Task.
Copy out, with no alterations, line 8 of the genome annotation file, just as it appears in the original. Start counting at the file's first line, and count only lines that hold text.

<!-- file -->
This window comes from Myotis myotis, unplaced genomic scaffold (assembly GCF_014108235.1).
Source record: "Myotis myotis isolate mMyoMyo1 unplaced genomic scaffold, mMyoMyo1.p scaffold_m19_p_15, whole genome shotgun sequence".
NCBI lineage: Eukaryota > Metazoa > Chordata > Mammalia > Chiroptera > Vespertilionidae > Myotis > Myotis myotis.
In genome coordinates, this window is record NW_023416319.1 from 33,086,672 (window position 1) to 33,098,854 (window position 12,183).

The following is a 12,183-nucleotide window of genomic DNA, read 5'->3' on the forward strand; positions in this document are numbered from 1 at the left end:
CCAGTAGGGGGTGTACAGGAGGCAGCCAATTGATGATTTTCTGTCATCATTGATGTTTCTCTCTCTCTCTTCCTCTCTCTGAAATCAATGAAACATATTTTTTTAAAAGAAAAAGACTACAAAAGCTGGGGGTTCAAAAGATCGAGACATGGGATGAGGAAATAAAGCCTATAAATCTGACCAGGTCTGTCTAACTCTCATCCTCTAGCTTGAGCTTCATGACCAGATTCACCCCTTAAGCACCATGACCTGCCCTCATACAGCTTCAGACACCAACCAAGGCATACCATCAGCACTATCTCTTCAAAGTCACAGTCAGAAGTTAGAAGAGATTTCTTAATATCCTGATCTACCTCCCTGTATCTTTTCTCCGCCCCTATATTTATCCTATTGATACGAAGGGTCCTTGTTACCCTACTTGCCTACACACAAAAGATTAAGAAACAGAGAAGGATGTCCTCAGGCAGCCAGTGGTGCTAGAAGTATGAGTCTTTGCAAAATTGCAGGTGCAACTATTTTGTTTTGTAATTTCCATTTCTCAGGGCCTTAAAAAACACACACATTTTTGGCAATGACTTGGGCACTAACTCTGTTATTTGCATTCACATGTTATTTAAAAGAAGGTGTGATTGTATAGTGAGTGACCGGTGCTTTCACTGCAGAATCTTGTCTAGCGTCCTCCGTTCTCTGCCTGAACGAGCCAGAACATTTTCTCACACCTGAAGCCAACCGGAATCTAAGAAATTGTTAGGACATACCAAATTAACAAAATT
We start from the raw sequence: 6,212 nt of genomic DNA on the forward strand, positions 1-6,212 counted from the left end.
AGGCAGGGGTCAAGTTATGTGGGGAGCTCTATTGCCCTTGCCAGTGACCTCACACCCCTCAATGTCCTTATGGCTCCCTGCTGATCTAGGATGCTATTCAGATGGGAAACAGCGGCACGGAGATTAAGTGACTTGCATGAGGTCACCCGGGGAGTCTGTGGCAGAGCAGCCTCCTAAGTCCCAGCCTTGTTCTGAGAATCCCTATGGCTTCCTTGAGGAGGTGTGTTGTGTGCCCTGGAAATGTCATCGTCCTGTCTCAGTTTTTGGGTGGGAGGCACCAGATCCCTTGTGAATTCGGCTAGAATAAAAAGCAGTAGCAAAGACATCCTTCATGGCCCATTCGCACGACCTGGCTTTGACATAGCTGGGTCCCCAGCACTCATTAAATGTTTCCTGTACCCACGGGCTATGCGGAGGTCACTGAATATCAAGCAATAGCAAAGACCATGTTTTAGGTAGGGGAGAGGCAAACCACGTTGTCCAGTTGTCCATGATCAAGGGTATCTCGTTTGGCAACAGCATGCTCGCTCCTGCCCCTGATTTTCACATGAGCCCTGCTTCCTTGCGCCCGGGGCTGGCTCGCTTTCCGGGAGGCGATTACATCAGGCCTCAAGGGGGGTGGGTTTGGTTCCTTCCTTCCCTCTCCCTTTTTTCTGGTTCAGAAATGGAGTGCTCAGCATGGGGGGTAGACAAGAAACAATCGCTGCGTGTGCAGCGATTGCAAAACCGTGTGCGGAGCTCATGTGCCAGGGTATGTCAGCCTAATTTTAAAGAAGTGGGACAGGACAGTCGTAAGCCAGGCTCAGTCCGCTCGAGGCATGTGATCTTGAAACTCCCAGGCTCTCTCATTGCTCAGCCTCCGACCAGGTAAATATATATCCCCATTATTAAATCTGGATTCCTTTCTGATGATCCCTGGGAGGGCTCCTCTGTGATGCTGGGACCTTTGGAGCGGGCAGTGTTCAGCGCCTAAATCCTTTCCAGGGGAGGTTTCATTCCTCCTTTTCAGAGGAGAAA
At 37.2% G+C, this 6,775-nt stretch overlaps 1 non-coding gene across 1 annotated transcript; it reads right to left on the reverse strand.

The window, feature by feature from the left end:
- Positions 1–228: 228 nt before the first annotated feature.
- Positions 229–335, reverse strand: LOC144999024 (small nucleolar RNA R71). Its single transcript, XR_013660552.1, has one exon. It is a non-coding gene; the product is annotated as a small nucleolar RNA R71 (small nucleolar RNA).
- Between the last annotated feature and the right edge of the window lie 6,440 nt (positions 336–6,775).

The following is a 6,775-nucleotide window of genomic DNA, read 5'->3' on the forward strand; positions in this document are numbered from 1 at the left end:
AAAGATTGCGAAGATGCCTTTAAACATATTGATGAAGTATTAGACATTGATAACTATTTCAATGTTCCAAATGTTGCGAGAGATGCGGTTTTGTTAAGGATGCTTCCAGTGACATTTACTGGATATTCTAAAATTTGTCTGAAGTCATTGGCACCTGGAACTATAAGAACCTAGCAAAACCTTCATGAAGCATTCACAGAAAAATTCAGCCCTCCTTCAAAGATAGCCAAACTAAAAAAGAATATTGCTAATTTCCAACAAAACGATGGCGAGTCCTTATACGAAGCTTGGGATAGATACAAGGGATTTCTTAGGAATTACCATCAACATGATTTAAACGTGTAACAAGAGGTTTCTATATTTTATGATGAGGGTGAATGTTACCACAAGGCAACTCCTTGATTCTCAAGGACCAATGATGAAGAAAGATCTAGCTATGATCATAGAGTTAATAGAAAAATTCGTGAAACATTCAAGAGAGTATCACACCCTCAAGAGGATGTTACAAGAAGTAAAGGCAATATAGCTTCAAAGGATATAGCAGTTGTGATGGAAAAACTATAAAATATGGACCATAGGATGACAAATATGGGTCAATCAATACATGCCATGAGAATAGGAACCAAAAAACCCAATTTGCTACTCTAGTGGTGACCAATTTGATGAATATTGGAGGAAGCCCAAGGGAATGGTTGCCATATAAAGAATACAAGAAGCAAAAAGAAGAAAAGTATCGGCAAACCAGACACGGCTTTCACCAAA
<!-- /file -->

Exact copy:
AGGCAGGGGTCAAGTTATGTGGGGAGCTCTATTGCCCTTGCCAGTGACCTCACACCCCTCAATGTCCTTATGGCTCCCTGCTGATCTAGGATGCTATTCAGATGGGAAACAGCGGCACGGAGATTAAGTGACTTGCATGAGGTCACCCGGGGAGTCTGTGGCAGAGCAGCCTCCTAAGTCCCAGCCTTGTTCTGAGAATCCCTATGGCTTCCTTGAGGAGGTGTGTTGTGTGCCCTGGAAATGTCATCGTCCTGTCTCAGTTTTTGGGTGGGAGGCACCAGATCCCTTGTGAATTCGGCTAGAATAAAAAGCAGTAGCAAAGACATCCTTCATGGCCCATTCGCACGACCTGGCTTTGACATAGCTGGGTCCCCAGCACTCATTAAATGTTTCCTGTACCCACGGGCTATGCGGAGGTCACTGAATATCAAGCAATAGCAAAGACCATGTTTTAGGTAGGGGAGAGGCAAACCACGTTGTCCAGTTGTCCATGATCAAGGGTATCTCGTTTGGCAACAGCATGCTCGCTCCTGCCCCTGATTTTCACATGAGCCCTGCTTCCTTGCGCCCGGGGCTGGCTCGCTTTCCGGGAGGCGATTACATCAGGCCTCAAGGGGGGTGGGTTTGGTTCCTTCCTTCCCTCTCCCTTTTTTCTGGTTCAGAAATGGAGTGCTCAGCATGGGGGGTAGACAAGAAACAATCGCTGCGTGTGCAGCGATTGCAAAACCGTGTGCGGAGCTCATGTGCCAGGGTATGTCAGCCTAATTTTAAAGAAGTGGGACAGGACAGTCGTAAGCCAGGCTCAGTCCGCTCGAGGCATGTGATCTTGAAACTCCCAGGCTCTCTCATTGCTCAGCCTCCGACCAGGTAAATATATATCCCCATTATTAAATCTGGATTCCTTTCTGATGATCCCTGGGAGGGCTCCTCTGTGATGCTGGGACCTTTGGAGCGGGCAGTGTTCAGCGCCTAAATCCTTTCCAGGGGAGGTTTCATTCCTCCTTTTCAGAGGAGAAA